5 Tips To Quit Your Job Without Drama Nor Regret

Quitting isn't always a bad thing. Especially if there's cake.

Quitting isn’t always a bad thing. Especially if there’s cake.

On Friday we reported that a staggering number of millennials hate their first jobs out of college. Well, guys, here’s how to quit your job without drama, hassles or raised eyebrows from HR at your dream job someday.

Make sure you know the real reason you’re unhappy with your job.
Did your boss bait and switch you in terms of challenges, responsibilities, privileges, benefits or just about your general job description? Do you hate your hours? Do you hate what you’re actually doing? Is your commute Hell? Are your coworkers cliquey and rude? Are you being sexually harassed? These are all issues you may want to address with your boss and/or with human resources before you officially jump ship, because chances are they don’t even know you’re miserable. If they do, they’re more likely to help you out and try to accommodate your needs to keep you around.

Make sure the real issue isn’t just your own attitude.
The New York Times suggests adjusting your own behavior for a week or two to see if you’re still unhappy: If you wish you had more challenges or creative freedom, volunteer for more projects and offer some ideas. If you think you’re overworked and too eager to please your superiors, sit back for a week and don’t rush to add any more to your plate than you need to. Still hate every minute? Then feel free to move forward with your exit, but not until you read the next two steps.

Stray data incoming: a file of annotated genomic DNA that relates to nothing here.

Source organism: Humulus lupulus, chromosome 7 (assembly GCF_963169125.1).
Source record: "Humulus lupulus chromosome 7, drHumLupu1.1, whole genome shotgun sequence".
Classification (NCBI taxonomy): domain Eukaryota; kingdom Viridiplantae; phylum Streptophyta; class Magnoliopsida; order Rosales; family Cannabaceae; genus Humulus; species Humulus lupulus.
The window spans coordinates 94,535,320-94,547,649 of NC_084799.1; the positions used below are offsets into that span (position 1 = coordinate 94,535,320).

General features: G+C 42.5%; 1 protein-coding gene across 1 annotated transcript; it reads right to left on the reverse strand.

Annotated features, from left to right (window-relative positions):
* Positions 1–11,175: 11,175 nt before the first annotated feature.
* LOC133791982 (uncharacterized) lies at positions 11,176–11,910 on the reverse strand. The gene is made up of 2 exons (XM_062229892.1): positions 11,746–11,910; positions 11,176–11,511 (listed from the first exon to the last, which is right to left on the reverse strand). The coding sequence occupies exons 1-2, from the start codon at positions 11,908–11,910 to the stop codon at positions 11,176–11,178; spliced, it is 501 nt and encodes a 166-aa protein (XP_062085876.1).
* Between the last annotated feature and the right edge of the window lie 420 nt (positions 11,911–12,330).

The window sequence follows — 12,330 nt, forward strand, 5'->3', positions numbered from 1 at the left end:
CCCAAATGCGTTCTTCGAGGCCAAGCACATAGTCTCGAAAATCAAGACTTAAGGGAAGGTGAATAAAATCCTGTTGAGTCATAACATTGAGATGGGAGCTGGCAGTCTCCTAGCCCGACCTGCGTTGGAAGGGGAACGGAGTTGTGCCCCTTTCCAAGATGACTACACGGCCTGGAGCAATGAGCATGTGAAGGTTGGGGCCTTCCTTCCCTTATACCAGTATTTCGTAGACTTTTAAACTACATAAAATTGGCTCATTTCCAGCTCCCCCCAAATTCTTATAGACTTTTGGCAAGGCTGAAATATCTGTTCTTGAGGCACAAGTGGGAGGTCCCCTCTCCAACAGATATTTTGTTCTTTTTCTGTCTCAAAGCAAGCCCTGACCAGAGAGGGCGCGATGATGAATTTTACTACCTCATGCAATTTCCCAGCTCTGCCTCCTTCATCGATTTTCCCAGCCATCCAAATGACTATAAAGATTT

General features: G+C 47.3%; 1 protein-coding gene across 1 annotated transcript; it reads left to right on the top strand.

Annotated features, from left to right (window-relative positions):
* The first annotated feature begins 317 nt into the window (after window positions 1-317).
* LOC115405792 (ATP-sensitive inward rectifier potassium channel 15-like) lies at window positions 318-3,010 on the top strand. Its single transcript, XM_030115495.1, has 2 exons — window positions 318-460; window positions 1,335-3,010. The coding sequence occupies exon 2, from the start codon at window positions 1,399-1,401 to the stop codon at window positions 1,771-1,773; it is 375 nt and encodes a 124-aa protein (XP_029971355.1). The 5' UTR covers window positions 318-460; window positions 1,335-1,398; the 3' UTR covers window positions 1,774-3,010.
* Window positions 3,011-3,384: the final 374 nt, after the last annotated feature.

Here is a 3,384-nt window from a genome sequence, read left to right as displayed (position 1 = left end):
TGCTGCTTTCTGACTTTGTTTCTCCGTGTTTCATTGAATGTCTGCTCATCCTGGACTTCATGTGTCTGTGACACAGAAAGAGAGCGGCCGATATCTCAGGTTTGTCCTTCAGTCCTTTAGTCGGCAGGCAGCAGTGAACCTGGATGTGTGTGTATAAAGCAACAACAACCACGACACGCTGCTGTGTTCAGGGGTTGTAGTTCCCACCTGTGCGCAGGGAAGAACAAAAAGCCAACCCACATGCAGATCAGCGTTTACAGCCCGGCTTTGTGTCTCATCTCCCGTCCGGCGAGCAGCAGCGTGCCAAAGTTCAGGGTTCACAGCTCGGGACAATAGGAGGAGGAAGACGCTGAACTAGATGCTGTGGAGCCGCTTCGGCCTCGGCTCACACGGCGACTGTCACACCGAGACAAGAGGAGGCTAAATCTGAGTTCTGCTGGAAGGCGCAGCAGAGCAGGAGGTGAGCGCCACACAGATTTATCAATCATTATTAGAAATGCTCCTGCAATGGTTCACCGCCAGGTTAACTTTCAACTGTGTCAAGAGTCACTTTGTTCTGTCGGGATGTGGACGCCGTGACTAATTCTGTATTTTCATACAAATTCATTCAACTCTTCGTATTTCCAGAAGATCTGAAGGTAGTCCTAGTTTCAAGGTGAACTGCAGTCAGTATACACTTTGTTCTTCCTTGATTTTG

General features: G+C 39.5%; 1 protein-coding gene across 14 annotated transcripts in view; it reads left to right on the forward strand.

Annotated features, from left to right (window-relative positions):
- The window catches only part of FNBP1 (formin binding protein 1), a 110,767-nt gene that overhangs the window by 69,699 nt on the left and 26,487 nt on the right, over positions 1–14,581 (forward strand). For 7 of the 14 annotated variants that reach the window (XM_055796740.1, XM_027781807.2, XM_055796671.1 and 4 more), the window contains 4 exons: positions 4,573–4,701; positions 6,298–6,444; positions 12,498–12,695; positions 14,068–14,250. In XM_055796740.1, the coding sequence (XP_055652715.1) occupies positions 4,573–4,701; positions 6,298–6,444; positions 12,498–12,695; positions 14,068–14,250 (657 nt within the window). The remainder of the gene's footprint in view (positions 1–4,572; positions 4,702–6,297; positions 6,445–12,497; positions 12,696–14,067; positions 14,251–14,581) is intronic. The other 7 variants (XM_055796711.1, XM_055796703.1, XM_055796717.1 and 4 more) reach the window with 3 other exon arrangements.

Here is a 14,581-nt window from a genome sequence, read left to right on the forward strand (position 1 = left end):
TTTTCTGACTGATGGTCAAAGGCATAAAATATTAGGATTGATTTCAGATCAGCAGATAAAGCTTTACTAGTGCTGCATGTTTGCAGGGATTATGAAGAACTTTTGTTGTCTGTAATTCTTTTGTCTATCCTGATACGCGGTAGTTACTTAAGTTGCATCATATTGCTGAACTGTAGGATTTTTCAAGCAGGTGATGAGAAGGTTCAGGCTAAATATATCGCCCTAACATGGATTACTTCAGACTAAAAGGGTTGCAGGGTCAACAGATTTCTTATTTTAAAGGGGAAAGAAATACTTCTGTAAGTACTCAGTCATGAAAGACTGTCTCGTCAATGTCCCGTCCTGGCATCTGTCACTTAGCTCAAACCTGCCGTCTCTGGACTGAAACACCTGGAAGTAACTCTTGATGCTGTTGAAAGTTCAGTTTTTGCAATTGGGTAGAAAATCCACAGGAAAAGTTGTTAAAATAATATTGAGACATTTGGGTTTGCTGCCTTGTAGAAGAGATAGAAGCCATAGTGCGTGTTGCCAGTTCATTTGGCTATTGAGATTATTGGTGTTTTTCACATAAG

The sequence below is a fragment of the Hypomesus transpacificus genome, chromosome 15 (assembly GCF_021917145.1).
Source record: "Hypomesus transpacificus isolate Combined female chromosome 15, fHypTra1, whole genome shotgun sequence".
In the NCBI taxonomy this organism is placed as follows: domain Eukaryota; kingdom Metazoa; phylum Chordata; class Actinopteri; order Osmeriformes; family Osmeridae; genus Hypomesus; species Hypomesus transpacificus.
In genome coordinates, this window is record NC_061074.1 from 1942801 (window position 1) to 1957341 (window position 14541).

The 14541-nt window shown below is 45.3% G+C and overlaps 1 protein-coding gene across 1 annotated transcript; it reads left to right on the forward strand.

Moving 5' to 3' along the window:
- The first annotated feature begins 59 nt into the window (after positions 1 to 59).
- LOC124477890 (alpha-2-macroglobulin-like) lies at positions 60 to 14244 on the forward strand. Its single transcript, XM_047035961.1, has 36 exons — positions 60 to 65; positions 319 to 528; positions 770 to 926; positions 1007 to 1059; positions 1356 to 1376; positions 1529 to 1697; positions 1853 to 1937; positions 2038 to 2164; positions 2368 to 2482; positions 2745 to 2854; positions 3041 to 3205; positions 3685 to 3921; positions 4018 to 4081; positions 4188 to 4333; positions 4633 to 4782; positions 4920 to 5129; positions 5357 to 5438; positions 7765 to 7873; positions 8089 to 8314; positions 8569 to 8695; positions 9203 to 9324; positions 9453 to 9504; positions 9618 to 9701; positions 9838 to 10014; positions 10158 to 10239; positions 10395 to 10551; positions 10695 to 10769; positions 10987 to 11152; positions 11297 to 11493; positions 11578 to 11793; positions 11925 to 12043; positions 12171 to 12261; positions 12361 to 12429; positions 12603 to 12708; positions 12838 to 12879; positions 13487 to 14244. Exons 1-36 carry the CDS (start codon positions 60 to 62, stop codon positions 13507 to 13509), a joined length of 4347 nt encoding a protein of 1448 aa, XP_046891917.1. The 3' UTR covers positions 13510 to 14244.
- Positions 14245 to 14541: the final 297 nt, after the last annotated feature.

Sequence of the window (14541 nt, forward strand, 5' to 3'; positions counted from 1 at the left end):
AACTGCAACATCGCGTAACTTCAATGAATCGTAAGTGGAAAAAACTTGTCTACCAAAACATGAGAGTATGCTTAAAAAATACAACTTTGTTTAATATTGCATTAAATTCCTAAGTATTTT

Have a safety net lined up.
If you have savings, parents, a partner or a spouse you can lean on until you’re back on your feet, do that. If you need to become a barista to make ends meet, do that. Get a roommate to reduce your own living expenses if you must. Just be sure to have a plan, otherwise you may end up stuck there even longer than you wanted.

Get another job lined up.
But be sure it’s one you really want. Don’t settle … or else you’ll go from one crappy situation right into another where you don’t even have the benefit of familiarity.

Be honest and gracious with your exit.
Give your bosses and your company enough time to transition once you’re gone. Two weeks notice is standard—and appreciated. You also want to check with human resources to see the official channels to quit your job, as the processes can vary from company to company.

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